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October 17, 2011 10:52 pm
The ousted chief executive of Olympus has taken his case to the UK’s white-collar crime agency while the Japanese camera maker – whose shares slid a further 24 per cent over the debacle – said it could take legal action against him.
Escalating tensions at Olympus are being presented by the company, which took the rare step of promoting a foreigner as president six months ago, as a clash of management styles. But Liverpool-born Michael Woodford has said that they reflect a deeper refusal by the Japanese group to accept questioning of payments relating to past deals.
The public showdown began in July after Mr Woodford launched an independent investigation into extremely generous payments made to advisers when Olympus bought Gyrus, a UK-listed medical equipment company, for $2.2bn in 2008.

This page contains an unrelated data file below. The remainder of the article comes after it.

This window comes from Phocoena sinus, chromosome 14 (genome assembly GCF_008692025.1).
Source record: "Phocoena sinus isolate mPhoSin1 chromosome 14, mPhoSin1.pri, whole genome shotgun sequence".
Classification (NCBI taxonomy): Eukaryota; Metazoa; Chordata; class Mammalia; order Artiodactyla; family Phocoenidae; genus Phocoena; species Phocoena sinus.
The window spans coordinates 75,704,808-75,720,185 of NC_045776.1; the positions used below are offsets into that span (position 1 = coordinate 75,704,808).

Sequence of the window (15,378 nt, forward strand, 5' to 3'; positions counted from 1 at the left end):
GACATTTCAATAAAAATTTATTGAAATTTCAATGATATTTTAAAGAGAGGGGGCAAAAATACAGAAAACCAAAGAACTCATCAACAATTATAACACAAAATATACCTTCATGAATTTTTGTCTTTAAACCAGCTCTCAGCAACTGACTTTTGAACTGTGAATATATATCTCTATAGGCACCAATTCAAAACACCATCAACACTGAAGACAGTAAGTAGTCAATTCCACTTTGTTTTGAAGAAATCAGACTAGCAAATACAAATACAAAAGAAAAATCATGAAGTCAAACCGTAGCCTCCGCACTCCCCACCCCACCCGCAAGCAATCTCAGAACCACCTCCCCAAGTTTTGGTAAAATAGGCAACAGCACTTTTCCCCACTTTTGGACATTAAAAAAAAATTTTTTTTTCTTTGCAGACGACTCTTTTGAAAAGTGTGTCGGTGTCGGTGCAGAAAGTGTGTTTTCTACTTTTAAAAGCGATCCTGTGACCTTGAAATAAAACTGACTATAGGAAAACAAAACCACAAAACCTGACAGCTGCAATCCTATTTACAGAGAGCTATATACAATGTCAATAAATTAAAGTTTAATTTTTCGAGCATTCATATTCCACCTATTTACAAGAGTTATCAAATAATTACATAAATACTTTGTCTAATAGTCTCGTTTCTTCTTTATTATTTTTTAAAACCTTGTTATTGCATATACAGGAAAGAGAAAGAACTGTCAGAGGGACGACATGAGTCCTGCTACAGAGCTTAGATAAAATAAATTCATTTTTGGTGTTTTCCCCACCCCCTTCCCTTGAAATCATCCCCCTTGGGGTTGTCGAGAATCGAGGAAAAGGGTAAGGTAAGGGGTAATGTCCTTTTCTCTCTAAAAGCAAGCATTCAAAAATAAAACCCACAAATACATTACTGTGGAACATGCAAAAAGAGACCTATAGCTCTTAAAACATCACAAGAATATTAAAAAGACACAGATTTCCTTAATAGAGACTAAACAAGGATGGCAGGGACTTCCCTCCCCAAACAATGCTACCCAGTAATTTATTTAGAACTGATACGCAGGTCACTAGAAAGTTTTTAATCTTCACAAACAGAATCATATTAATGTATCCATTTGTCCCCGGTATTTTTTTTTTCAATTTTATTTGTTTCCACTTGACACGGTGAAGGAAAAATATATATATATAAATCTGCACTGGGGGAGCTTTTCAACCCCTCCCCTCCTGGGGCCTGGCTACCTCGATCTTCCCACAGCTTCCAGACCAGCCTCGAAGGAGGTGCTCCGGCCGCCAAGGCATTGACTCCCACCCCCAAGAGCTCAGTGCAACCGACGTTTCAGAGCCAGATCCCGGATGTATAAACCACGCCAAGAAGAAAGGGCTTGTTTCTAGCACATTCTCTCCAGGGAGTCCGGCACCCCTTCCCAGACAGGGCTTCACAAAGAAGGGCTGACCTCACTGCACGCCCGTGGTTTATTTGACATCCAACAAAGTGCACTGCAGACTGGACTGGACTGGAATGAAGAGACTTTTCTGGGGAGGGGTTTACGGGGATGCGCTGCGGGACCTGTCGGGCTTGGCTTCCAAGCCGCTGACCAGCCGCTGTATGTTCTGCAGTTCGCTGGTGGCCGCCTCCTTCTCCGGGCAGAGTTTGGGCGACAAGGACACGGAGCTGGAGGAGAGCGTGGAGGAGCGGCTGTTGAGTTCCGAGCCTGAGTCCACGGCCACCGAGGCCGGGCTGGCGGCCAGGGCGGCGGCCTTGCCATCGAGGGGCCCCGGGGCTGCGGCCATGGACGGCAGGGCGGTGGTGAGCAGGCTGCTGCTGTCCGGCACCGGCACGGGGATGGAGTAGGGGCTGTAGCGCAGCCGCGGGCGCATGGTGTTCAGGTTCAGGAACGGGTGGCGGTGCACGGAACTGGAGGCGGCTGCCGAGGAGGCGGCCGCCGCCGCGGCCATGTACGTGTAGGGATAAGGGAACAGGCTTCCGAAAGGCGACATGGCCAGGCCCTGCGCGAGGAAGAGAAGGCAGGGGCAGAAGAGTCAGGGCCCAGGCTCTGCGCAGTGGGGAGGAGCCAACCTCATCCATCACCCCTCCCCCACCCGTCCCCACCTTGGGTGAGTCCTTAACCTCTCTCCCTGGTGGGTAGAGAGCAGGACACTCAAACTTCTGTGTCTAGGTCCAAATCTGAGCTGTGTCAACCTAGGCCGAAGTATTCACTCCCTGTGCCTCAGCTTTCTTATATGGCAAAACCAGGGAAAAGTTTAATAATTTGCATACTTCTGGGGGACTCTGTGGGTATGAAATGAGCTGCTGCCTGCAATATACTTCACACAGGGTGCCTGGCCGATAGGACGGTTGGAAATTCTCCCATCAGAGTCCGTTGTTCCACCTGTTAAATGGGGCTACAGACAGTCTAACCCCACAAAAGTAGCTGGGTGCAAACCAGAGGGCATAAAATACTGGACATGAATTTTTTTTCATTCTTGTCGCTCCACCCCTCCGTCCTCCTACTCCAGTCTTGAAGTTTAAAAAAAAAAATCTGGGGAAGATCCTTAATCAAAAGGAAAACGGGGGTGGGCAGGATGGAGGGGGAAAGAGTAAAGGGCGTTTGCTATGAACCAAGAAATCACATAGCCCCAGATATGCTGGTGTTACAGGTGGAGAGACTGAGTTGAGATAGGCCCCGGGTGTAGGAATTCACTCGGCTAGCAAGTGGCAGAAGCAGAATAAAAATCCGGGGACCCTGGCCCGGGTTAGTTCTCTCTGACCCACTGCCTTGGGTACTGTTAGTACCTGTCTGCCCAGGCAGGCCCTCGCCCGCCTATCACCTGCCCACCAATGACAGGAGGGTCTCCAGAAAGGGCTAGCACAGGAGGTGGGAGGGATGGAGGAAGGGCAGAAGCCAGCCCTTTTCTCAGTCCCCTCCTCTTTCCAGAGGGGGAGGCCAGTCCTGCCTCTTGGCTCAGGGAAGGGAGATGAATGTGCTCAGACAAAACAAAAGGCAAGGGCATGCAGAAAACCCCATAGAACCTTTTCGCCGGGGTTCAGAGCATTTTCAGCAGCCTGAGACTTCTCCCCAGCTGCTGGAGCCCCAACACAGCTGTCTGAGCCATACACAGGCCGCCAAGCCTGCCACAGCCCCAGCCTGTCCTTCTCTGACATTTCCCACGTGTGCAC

Investigations into these payments, independently carried out by PwC, were handed over to the Serious Fraud Office on Monday.
“I went to the SFO and gave them all the correspondence and the PriceWaterhouse report, because if you make payments which are just so huge ... there’s no answer, and when you try to seek an answer, that’s when concerns arise of more sinister issues,” Mr Woodford told the Financial Times.
However, an Olympus executive told investors the company might take legal action against Mr Woodford, accusing him of disclosing confidential information after he was sacked. According to Reuters, Hisashi Mori, executive vice-president at Olympus, reiterated in a conference call on Monday that Mr Woodford’s departure was due to management differences, saying board members had harboured doubts about Mr Woodford before his promotion.
Mr Mori also disputed the transaction fees paid on the Gyrus deal, which Mr Woodford put at $687m – a third of the deal price. Mr Mori told investors that the amount was less than half that figure.
Mr Woodford said he welcomed further investigation of the dispute. “We have come into this firestorm of scrutiny and publicity, which normally would not be the case [in Japan]. It’s so extreme. They obviously fear something much greater than the publicity. I can find no other explanation,” he said.
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